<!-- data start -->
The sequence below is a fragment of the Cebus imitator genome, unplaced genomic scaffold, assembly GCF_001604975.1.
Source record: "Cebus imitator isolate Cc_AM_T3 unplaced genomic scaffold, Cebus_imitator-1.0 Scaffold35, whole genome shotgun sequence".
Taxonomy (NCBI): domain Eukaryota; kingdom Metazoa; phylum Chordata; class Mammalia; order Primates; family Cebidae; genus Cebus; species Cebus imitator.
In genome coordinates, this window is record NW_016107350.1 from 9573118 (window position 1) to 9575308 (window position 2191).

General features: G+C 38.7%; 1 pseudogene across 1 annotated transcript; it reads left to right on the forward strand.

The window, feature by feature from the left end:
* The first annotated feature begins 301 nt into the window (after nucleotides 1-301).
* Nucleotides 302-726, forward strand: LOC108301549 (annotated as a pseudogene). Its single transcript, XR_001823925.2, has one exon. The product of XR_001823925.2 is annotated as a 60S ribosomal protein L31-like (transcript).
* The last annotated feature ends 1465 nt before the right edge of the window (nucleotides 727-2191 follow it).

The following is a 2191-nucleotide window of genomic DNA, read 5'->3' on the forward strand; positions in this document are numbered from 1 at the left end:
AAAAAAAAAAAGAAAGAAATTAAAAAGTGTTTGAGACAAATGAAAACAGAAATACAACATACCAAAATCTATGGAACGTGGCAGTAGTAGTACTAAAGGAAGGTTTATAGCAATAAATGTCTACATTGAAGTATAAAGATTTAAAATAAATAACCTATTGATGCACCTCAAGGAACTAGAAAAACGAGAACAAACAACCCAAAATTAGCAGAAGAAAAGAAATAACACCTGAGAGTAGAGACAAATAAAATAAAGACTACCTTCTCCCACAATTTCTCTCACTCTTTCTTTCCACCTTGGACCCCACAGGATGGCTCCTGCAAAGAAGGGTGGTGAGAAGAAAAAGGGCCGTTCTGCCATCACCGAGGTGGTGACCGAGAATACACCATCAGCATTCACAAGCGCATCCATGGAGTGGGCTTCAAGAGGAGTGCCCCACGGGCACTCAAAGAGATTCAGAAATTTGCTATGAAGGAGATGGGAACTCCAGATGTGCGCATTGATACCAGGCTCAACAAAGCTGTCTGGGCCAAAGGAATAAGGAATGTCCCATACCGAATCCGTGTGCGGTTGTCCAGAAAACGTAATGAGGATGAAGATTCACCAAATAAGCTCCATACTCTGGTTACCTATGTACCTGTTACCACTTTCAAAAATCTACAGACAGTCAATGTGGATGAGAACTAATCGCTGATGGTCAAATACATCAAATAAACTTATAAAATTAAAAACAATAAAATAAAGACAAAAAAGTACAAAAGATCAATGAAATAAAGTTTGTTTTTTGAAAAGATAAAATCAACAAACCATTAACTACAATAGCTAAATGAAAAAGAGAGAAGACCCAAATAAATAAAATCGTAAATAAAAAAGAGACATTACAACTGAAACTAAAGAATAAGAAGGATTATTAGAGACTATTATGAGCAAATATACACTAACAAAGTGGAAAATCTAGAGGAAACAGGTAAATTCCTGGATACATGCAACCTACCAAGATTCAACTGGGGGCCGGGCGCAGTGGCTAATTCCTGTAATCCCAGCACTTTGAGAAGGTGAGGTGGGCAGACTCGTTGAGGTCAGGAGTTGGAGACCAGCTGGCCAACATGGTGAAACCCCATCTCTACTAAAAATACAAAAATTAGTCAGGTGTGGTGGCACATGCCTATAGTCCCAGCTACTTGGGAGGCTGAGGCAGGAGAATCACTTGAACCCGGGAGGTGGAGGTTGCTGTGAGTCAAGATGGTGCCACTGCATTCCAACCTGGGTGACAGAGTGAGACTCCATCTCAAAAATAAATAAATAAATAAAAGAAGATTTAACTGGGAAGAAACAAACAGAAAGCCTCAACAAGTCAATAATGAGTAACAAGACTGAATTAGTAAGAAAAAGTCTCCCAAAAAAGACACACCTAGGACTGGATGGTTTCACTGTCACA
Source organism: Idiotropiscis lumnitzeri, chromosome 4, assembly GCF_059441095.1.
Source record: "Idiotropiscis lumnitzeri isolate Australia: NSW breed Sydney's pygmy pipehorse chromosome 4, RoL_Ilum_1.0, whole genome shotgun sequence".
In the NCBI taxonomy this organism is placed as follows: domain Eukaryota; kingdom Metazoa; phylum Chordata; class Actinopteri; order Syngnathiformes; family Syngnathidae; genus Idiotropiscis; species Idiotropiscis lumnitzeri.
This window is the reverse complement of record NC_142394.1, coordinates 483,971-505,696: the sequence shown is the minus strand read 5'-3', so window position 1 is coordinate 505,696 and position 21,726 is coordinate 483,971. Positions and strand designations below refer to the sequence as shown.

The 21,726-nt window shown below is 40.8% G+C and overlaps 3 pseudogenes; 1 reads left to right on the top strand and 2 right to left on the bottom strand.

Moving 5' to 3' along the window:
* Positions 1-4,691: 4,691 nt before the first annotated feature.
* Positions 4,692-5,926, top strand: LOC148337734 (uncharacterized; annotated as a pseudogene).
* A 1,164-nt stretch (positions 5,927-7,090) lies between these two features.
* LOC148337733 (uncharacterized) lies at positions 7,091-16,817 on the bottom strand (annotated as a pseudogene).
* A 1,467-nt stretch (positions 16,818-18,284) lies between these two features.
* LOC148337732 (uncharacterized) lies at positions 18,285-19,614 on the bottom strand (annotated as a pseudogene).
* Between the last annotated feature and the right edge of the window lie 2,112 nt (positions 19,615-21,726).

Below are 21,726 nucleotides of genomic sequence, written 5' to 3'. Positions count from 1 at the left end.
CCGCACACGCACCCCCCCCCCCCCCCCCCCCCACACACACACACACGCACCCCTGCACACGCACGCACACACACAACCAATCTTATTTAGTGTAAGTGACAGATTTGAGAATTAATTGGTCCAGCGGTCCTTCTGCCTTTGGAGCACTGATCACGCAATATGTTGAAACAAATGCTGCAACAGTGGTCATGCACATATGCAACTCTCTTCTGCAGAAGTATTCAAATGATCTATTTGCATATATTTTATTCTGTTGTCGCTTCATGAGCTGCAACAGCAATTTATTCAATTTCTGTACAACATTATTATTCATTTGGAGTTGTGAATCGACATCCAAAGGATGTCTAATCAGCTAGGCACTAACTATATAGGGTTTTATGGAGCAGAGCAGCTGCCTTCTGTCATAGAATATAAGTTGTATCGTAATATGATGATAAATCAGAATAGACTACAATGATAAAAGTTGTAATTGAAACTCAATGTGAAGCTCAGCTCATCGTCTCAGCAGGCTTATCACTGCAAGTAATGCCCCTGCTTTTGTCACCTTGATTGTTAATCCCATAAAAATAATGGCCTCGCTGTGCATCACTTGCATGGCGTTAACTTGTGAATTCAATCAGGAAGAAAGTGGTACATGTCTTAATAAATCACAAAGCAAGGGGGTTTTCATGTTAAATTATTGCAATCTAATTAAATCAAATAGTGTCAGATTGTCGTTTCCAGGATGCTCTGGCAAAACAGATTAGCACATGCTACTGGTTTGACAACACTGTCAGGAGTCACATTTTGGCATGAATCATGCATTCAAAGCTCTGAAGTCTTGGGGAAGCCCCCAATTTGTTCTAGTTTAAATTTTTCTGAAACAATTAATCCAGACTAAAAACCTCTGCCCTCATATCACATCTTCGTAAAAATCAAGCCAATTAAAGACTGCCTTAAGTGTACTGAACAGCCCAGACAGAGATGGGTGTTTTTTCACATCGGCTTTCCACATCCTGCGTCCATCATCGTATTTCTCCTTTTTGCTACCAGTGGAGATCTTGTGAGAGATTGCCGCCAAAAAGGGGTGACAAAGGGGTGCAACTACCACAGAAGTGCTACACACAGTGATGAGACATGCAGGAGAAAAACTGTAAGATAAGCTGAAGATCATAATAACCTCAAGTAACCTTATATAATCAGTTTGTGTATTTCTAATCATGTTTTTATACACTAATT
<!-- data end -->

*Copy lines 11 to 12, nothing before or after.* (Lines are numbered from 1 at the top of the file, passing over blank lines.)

AAAAAAAAAAAGAAAGAAATTAAAAAGTGTTTGAGACAAATGAAAACAGAAATACAACATACCAAAATCTATGGAACGTGGCAGTAGTAGTACTAAAGGAAGGTTTATAGCAATAAATGTCTACATTGAAGTATAAAGATTTAAAATAAATAACCTATTGATGCACCTCAAGGAACTAGAAAAACGAGAACAAACAACCCAAAATTAGCAGAAGAAAAGAAATAACACCTGAGAGTAGAGACAAATAAAATAAAGACTACCTTCTCCCACAATTTCTCTCACTCTTTCTTTCCACCTTGGACCCCACAGGATGGCTCCTGCAAAGAAGGGTGGTGAGAAGAAAAAGGGCCGTTCTGCCATCACCGAGGTGGTGACCGAGAATACACCATCAGCATTCACAAGCGCATCCATGGAGTGGGCTTCAAGAGGAGTGCCCCACGGGCACTCAAAGAGATTCAGAAATTTGCTATGAAGGAGATGGGAACTCCAGATGTGCGCATTGATACCAGGCTCAACAAAGCTGTCTGGGCCAAAGGAATAAGGAATGTCCCATACCGAATCCGTGTGCGGTTGTCCAGAAAACGTAATGAGGATGAAGATTCACCAAATAAGCTCCATACTCTGGTTACCTATGTACCTGTTACCACTTTCAAAAATCTACAGACAGTCAATGTGGATGAGAACTAATCGCTGATGGTCAAATACATCAAATAAACTTATAAAATTAAAAACAATAAAATAAAGACAAAAAAGTACAAAAGATCAATGAAATAAAGTTTGTTTTTTGAAAAGATAAAATCAACAAACCATTAACTACAATAGCTAAATGAAAAAGAGAGAAGACCCAAATAAATAAAATCGTAAATAAAAAAGAGACATTACAACTGAAACTAAAGAATAAGAAGGATTATTAGAGACTATTATGAGCAAATATACACTAACAAAGTGGAAAATCTAGAGGAAACAGGTAAATTCCTGGATACATGCAACCTACCAAGATTCAACTGGGGGCCGGGCGCAGTGGCTAATTCCTGTAATCCCAGCACTTTGAGAAGGTGAGGTGGGCAGACTCGTTGAGGTCAGGAGTTGGAGACCAGCTGGCCAACATGGTGAAACCCCATCTCTACTAAAAATACAAAAATTAGTCAGGTGTGGTGGCACATGCCTATAGTCCCAGCTACTTGGGAGGCTGAGGCAGGAGAATCACTTGAACCCGGGAGGTGGAGGTTGCTGTGAGTCAAGATGGTGCCACTGCATTCCAACCTGGGTGACAGAGTGAGACTCCATCTCAAAAATAAATAAATAAATAAAAGAAGATTTAACTGGGAAGAAACAAACAGAAAGCCTCAACAAGTCAATAATGAGTAACAAGACTGAATTAGTAAGAAAAAGTCTCCCAAAAAAGACACACCTAGGACTGGATGGTTTCACTGTCACA
Source organism: Idiotropiscis lumnitzeri, chromosome 4, assembly GCF_059441095.1.